I Got Divorced (Non-normative life event)
Adults who experienced parental divorce as children, are more likely to have greater marital instability (Amato, 1993). When I was 28, I got divorced. I was the petitioner and I was the one who left. I could not take his son with me, who I raised since he was 2, so a sense of guilt overwhelmed me and still continues to. I felt that I was part of a cycle because of my grandparents getting divorced, then my parents and now me. As a single mother working full time, I was able to better understand what my mother went through which helped to provide another perspective. Moos and Schaefer (1986) state that some benefits of stress include increased empathy and better perspective taking. Also, I was forced to accept help from others during this event, which was stepping out of my comfort zone. According to Fraley (n.d.), I tend to be dismissive-avoidant within relationships, meaning I don’t like to depend on others. Being able to walk out of a toxic and hostile situation, gave me the strength that I thought for sure, my husband had drained out of me. I felt liberated, confident and resilient, which helped in the development of my adult identity. Being resilient as an adult, can stimulate well-being, emotional stability, and reactivity to stress across adulthood (Diehl & Hay, 2010).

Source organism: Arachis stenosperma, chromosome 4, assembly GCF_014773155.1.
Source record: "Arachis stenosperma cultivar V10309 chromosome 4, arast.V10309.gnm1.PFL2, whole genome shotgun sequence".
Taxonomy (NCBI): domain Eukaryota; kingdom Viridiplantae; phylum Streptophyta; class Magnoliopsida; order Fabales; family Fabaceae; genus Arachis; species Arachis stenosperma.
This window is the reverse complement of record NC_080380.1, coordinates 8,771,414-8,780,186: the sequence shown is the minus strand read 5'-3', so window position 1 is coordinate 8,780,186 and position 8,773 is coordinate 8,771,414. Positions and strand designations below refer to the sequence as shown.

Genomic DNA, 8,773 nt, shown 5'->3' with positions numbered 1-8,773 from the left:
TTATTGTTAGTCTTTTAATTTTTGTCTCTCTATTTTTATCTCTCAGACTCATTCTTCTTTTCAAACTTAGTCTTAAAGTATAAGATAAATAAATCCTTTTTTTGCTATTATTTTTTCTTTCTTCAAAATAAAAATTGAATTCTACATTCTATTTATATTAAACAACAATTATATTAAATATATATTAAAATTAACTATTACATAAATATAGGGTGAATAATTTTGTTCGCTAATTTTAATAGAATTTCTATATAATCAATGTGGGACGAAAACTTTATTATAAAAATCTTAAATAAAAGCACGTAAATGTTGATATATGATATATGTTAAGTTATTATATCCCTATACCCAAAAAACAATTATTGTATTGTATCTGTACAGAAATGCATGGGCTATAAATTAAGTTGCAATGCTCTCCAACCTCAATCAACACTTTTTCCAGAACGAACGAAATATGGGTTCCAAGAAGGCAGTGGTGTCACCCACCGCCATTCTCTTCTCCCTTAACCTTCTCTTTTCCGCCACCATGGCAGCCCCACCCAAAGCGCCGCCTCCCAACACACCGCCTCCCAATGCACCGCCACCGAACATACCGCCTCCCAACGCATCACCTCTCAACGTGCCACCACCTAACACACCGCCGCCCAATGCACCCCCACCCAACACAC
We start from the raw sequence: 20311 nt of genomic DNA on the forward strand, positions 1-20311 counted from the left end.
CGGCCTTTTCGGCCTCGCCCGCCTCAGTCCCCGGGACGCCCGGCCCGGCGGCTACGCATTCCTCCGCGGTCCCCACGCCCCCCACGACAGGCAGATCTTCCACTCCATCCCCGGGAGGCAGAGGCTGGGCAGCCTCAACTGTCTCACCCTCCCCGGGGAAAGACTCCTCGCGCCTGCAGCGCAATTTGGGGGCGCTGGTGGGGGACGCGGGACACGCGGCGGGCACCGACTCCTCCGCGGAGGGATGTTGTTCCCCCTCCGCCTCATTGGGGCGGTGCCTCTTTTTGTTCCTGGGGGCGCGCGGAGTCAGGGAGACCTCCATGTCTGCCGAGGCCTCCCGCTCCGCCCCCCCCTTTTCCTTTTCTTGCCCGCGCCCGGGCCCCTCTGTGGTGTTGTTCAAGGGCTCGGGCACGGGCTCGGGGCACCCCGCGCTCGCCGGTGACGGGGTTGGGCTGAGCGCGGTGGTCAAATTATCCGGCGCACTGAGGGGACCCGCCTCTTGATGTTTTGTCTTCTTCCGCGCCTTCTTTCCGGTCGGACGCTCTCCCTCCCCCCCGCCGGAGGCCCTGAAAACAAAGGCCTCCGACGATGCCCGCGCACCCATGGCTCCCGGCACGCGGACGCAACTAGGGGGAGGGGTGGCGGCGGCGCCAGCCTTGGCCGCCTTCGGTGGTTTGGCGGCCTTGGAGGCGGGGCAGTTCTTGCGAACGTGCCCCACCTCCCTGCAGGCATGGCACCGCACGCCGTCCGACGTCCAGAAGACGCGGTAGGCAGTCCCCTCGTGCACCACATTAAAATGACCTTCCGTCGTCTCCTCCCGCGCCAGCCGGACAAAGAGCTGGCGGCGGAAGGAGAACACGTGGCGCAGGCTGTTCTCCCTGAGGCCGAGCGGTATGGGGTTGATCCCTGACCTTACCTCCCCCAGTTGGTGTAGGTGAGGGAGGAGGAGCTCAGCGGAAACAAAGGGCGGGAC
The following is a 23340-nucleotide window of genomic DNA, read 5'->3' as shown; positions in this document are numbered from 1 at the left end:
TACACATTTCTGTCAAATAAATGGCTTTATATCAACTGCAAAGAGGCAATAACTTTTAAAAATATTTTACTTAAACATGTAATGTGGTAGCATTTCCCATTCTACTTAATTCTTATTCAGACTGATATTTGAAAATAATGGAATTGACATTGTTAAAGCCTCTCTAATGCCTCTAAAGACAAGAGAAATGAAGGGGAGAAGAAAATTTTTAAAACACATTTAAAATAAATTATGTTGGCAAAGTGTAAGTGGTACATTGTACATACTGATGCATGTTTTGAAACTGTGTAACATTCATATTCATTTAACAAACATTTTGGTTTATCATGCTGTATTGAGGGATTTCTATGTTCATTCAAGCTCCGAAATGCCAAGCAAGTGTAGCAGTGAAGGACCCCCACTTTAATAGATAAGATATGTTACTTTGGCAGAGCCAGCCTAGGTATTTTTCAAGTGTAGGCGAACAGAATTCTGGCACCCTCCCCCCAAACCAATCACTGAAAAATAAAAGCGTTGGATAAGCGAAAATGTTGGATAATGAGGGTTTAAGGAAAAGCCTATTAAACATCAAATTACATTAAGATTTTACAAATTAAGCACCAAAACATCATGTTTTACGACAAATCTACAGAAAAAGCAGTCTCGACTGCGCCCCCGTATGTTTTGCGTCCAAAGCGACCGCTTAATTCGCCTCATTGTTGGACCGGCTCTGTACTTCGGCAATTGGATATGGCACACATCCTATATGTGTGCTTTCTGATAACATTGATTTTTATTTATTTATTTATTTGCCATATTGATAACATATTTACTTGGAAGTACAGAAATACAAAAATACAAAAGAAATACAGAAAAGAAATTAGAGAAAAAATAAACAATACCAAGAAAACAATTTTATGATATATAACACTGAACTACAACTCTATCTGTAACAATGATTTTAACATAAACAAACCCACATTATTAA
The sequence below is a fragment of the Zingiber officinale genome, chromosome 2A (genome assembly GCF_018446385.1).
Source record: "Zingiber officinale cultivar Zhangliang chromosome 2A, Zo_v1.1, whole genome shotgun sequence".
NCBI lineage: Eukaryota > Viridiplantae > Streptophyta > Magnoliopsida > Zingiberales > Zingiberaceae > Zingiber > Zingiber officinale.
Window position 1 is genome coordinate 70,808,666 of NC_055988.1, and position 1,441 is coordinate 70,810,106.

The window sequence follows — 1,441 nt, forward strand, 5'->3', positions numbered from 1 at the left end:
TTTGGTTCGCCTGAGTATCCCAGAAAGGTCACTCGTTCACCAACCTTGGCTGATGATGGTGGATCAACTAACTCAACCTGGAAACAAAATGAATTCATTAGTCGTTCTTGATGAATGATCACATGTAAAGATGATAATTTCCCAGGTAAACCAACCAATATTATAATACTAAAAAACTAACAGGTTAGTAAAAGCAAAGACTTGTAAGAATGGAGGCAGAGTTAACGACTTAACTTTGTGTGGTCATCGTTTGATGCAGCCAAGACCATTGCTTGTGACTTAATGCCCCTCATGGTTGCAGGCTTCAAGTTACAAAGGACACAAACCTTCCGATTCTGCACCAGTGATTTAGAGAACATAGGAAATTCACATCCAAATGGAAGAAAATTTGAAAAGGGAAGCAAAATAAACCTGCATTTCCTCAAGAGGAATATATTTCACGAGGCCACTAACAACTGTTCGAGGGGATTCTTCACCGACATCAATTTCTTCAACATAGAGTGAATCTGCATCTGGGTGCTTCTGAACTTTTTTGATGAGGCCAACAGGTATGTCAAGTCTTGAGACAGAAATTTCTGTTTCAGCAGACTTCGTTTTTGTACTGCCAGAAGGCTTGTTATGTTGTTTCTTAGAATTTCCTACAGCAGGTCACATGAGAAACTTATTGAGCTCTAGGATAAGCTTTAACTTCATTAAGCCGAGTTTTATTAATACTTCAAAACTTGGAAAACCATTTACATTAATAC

Children of divorced families are more likely to experience emotional and behavioral problems, as well as depression and antisocial behaviors, especially in adolescence which is the stage his son was in (Broderick & Blewitt, 2015). Throughout the divorce process and from there on out, I tried to remain confident in my role as a mother and provide both of our children with love and consistency. Children experience the world through the support of their caregivers and the environment surrounding them; therefore, the self is influenced by culture and context (Haste & Abrahams, 2008).
Development is continuous, and development is change (Thelen, 2005). Evidence shows that an individual’s development is the product of relationships among many spontaneous factors, interacting in many different ways (Broderick, & Blewitt, 2015). As I get older, I see the impact that my past experiences have on my relationships, career and parenting style. Most of an individual’s identity and self-concept grow out of social interactions and early childhood experiences. I believe that my childhood experiences, both positive and traumatic, have greatly shaped my identity and continue to as I move throughout adulthood. The process of development creates the transformation of infants, into children and children into adults (Broderick & Blewitt, 2015). This process continues on until death, which is why theorists. Believe that development is part of what it means to be alive. Developmental processes that create the transformation of infants into children and children into adults, continue on until death leading theorists to believe that developmental change is part of what it means to be alive (Broderick, & Blewitt, 2015).